Remember that the income increases calculated by SocialSecurity are fair for an American of average lifespan andduring a period with positive real interest rates. For healthyAmericans today, delayed claiming provides an (actuarially)increase in total wealth.
While benefits are available as early as age 62, claiminglater permanently raises monthly benefits with the maximumbenefits available to those who claim at age 70. There’s a 6%reduction in monthly benefits for each year one begins receiving benefits before full retirement age.
For someone whose full retirement age is 67 but decides tobegin benefits at 62, that means approximately 30% less permonth than if waiting until age 67.
If your client is able to wait, delaying claiming past the fullretirement age means they will gain about 8% more in monthlybenefits each year, up to age 70. For someone with a full retirement age of 67, delaying Social Security retirement benefitsuntil age 70 would result in a 24% increase in the monthlybenefit amount.
Here’s another way to think about the financial impact ofearly claiming. Assume the initial monthly benefit is $1,000 if aclient claims benefits at the full retirement age of 67. If the client begins collecting benefits at 62, the monthly benefit wouldbe $700 — that’s a 30% reduction.
But if the client can wait to begin collecting benefits untilage 70, the monthly benefit would be about $1,240 — 24%
more than the $1,000 he client would get at age 67, and 72%higher than the monthly benefit amount the client would havecollected if you began at age 62.
Only about 4% of retirees make the optimal Social Securityclaiming decision. This results in a loss of wealth of roughly$2.1 trillion for current retirees that made a suboptimalclaiming decision.
Additional United Income estimates demonstrate thatfuture retirees could lose an estimated $3.4 trillion in potentialincome that could be spent in retirement due to suboptimalclaiming decisions.
Many advisors have become accustomed to using a breakeven calculation to evaluate claiming strategies. This generallyinvolves telling a client the age at which increased paymentsfrom waiting a couple of years will eclipse the paymentsreceived by claiming early. This method may cause a client todismiss delayed claiming as a gamble that they’ll be alive atthat age to benefit from the strategy.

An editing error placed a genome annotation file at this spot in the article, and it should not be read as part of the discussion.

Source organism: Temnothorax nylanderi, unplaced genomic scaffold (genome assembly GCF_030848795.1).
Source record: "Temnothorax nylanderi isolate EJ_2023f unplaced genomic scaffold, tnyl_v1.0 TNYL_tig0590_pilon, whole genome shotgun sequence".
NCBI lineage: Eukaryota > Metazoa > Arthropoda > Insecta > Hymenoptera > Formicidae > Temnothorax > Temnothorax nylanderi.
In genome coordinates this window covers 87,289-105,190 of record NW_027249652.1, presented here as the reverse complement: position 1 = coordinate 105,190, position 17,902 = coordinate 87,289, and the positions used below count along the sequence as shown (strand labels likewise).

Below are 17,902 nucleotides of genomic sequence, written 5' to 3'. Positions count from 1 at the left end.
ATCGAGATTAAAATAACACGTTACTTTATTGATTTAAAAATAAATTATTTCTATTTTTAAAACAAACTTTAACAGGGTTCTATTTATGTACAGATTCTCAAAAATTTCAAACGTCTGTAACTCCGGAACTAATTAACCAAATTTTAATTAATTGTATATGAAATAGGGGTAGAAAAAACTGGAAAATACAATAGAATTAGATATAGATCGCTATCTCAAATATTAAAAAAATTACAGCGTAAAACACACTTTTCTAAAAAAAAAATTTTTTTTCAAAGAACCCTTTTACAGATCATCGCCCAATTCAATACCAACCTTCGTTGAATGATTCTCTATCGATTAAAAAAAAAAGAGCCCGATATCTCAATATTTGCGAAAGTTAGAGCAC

Other advisors may discount future payments using theexpected historical rate of return on portfolio assets. Thiswould result in placing significantly less value on paymentsoccurring 25 or 30 years in the future.
Social Security income payments are far more valuable thana hypothetical risky return that is not adjusted for inflation.
the CPI exceeds the previous highest level. This is why therewas no COLA increase in 2010, 2011, and 2016.
Planning for Future Retirement Expenses
One of the most difficult aspects of planning for expenses in retirement is estimating the cost of health care over an uncertain lifespan.
Over the past two decades, the Medical Care Services category ofthe CPI experienced one of the highest increases in price inflation.
As retirees live longer, financial advisors will need to helppeople plan for the high costs of assisted living facilities. Themedian cost of assisted living care was $51,600 a year in 2020,while the median cost for a private room in a nursing home was$105,850, according to the Genworth Cost of Care Survey.
While the Social Security COLA is based on the CPI-W, whichitself is based on eight major categories of spending, it is not aperfect measure of everyone’s cost of living.
Budget shares for housing, energy and food may be higherfor retirees in certain regions, while the cost of health care riseswith age. Younger and wealthier retirees may spend more onleisure and travel.
Financial advisors need to recognize that changes in SocialSecurity likely will not match changes in their clients’ expenses, making the inflation protection an imperfect hedge against price volatility.
Social Security COLAs are designed to increase purchasingpower enough to keep Americans out of poverty. Managinginflation for a wealthy retiree requires different strategies thatmay involve the use of insurance to protect against health costrisks and investments that historically outpace price increases.
According to the Social Security Trustees, the combinedOld-Age and Survivors Insurance (OASI) and DisabilityInsurance (DI) trust funds face a financial shortfall of $16.8trillion in present value through 2094 and $53.0 trillion overan infinite horizon.
Further, the Social Security trust funds will be depleted andunable to finance full benefits in 2035.
Unless Congress takes action to reform Social Security, theprogram will only be able to pay approximately 75% of estimated benefits when the OASI trust fund runs out of assets in 2035.
The Medicare program also faces a funding shortfall, with themost recent estimates suggesting that the hospital insurancetrust fund could be depleted in 2026.
Financial advisors will need to help clients navigate the uncertainty and risk associated with the impact that the impendingdepletion of the Social Security trust funds will have on SocialSecurity retirement benefits, Medicare premiums and retirement security. —Jason Fichtner and Michael Finke